Melting Silver With Borax – Easy Steps You Can Try At Home

How To Melt Silver With Borax

Unbeknownst to many, gold and silver aren’t only used for jewelry like sterling silver. It is also commonly used for industrial purposes, such as electronics for industrial machines. Now that people recycle almost everything, learning how to reuse silver may come in handy.

In this article, we will discuss the step-by-step guide on how to melt silver with borax.

melting silver

1. Gather the Supplies You Need

First things first –  gather all the supplies you need to melt silver using borax. The first thing you need to grab is safety gear. You will also need a silver compound, an adequate quantity of borax, the crucible, soda, a pair of thongs, sodium nitrate, mold or cast, and a bowl of cold water. 

2. Wear Safety Gear 

Since you will be exposed to a few harmful materials in melting silver with borax as the flux, you need to protect yourself. Our team suggests that you wear masks and gloves, and other safety gear. 

We also recommend doing the whole process in a well-ventilated area inside your house. Or, if you have one extra space in your yard,  melting your silver or even gold outdoors is also an excellent idea.

3. Use a Furnace (if you have one)

This one step can only be done if you happen to own a furnace. Furnaces can have many uses, like giving you a source of heat needed. You can place the metal inside the furnace or take a crucible to start the process in such a case. With adequate amounts needed, place the silver chloride. Melting the silver chloride in the crucible is ideal. 

Our team suggests that you ensure that the container is large enough to hold the metals when it starts boiling, so the silver chloride won’t spill.   

However, if the silver chloride you want to melt is too large to be placed on a container, our team suggests breaking it into a smaller part or piece. This way, melting small amounts of it would be easier and safer. It would also hasten the melting process with ease.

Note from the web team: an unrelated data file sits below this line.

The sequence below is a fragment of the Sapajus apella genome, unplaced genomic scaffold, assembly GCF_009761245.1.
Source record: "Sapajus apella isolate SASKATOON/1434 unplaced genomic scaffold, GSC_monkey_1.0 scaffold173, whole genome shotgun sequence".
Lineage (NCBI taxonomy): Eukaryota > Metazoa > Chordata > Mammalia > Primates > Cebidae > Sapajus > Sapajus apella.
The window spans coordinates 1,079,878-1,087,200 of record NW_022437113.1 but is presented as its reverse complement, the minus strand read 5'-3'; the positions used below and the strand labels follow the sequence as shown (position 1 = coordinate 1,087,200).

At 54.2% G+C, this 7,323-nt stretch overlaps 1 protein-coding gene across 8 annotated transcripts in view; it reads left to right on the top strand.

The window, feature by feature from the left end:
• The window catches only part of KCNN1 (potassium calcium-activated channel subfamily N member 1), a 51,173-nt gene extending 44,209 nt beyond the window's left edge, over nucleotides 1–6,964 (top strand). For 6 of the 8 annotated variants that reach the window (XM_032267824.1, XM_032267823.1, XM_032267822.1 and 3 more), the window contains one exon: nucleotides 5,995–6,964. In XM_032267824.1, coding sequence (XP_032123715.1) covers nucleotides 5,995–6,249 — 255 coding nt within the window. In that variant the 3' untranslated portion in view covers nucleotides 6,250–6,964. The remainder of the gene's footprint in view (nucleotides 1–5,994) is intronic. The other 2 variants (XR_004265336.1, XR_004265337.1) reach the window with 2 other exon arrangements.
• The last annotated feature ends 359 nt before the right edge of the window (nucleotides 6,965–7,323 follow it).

furnace

4. Use a Blowtorch  

You can also utilize a blow torch in melting metal or even gold in the crucible. The melting time for metal depends on the size and its substance composition. A lot of torches don’t come with a melting temperature gauge, so you need to monitor the whole process and the torch until the metal starts melting. Check the surface from time to time. 

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5. Add the Mixture to the Crucible 

After which, mix the soda and boric acid with the proportion of 1:1 and add it into the crucible. For at least one kilogram of silver powders, about 500 grams of the mixture is somewhat sufficient to melt the metal. Keep on torching the piece of precious metal until it totally melts.  

You can also add sodium nitrate little by little until you finally see the metal. However, you need to be careful in using sodium nitrate because it is highly flammable. Any mishandling of the said substance can cause explosions and could harm your jewelry. Silver is almost as sensitive as gold.

6. Let the Silver Melt

Once the metal layer in the crucible is visible, you need to let the silver melt. Wait for some time until this layer boils under adequate heat from the torch.